Tonight is the season finale of True Blood.  I am a definite fan of the show and an even bigger fan of Charlaine Harris’s Sookie Stackhouse series upon which the show is based.  As much as I adore the series it doesn’t touch much upon some of the folkloric perspectives on vamps.  Early vamps were revenants, more like a zombie or the Nosferatu figure than the fabulous Eric.  Vamps didn’t become  aristocratic, wealthy bloodsuckers until John Polidori wrote ‘The Vampyre’ in 1816.  His vamp, de Ruthven, was based upon his former employer, Lord Byron, who actually came up with the skeleton plot during a ghost story contest with his friend, romantic poet Shelley.  The early vamps were much wierder than our modern ones.  Early vamps were typically outsiders.  An outsider in life becomes one in death.  So, it was thought that loose women, those thrown out of the Church, highwaymen, thieves and murderers would become vamps after death.  There was one belief that a person who dared to be born on Christmas would go full vamp.  There were also ideas that some spoiled fruit like watermelons or pomegranites could become evil.  Even animals might go vamp post life.  So, as odd as the lovely immortals on True Blood may seem, they are downright normal compared to a blood hungry pig or rampaging tomato running around!  I look forward to the finale!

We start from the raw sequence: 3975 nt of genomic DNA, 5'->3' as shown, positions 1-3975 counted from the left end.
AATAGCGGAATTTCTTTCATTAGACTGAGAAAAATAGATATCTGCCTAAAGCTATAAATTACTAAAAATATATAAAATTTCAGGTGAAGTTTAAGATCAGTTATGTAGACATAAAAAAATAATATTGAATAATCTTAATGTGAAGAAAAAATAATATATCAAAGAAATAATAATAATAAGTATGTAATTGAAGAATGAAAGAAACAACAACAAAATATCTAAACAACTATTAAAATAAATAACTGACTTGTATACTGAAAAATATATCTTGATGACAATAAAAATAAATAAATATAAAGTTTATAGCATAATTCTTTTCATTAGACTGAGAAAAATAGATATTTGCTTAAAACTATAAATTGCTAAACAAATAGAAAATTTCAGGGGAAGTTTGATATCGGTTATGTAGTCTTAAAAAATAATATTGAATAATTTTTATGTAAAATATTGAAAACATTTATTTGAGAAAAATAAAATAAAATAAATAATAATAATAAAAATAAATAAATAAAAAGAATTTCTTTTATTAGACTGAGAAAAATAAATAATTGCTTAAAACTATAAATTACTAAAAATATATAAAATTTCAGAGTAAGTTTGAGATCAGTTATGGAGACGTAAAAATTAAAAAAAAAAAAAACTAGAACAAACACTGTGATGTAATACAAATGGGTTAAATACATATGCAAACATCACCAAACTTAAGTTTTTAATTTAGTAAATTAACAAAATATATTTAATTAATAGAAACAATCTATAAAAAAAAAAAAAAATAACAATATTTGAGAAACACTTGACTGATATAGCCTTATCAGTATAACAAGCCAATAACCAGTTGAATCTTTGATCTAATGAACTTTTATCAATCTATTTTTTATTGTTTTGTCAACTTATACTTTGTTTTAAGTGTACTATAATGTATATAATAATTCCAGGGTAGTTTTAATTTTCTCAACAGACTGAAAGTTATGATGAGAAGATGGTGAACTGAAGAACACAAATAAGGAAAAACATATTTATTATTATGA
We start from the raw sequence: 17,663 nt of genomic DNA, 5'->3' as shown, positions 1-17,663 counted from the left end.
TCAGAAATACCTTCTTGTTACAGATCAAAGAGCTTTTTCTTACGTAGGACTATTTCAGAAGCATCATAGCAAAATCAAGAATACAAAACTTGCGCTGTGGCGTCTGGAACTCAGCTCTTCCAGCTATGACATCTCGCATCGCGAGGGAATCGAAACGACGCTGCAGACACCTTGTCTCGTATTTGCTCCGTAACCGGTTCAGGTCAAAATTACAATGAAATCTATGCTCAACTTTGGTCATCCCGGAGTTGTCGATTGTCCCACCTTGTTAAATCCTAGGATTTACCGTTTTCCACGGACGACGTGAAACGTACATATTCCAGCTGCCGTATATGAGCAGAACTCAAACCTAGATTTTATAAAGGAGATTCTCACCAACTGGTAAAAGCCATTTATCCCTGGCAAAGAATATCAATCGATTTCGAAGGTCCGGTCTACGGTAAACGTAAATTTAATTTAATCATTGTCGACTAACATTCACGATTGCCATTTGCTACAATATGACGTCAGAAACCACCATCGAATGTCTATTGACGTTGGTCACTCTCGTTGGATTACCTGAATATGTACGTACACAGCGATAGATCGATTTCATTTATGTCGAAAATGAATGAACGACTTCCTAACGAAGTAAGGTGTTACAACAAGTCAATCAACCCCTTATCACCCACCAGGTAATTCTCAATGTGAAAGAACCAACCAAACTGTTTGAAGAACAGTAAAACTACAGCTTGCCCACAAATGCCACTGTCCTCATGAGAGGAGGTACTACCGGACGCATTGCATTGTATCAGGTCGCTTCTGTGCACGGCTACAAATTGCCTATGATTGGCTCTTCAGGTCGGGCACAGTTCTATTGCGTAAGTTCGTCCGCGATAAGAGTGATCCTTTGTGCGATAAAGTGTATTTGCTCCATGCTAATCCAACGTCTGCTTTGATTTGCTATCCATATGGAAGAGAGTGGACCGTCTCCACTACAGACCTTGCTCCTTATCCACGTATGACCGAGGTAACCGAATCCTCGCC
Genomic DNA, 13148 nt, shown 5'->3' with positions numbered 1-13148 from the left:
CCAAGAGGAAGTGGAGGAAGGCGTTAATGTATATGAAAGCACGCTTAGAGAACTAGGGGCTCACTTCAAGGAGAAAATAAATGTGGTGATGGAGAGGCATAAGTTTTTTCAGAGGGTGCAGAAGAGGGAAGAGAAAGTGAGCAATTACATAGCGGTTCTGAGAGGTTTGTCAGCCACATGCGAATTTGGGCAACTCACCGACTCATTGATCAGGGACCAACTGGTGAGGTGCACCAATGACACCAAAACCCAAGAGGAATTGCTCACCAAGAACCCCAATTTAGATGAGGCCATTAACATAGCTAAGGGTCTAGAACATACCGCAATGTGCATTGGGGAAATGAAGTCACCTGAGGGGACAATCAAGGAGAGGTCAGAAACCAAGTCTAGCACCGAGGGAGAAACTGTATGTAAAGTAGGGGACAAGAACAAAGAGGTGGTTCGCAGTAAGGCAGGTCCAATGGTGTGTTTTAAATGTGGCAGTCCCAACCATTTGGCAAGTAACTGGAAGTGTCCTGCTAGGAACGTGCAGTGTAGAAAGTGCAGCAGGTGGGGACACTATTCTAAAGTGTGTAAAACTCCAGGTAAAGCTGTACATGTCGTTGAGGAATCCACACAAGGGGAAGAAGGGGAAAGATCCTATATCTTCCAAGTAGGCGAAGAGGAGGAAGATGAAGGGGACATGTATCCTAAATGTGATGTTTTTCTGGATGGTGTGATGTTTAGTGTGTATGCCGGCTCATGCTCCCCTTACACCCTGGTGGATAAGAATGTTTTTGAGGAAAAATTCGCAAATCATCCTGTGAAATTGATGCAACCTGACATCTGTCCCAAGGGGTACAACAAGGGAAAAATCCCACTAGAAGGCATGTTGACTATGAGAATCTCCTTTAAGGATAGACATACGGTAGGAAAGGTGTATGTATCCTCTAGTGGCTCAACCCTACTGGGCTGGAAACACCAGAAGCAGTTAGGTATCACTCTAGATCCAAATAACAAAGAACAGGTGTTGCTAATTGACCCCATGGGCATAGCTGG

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3 Responses to Vampires

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  3. Steven Jones says:

    “Buffy the Vampire Slayer” goes back to the ‘vampires as outsiders’ thing. The monsters aren’t the cool kids, they’re the (in one episode, literally), invisible, the underclass, the misunderstood. Whedon uses saving the world as a metaphor for the problems faced by teenagers.

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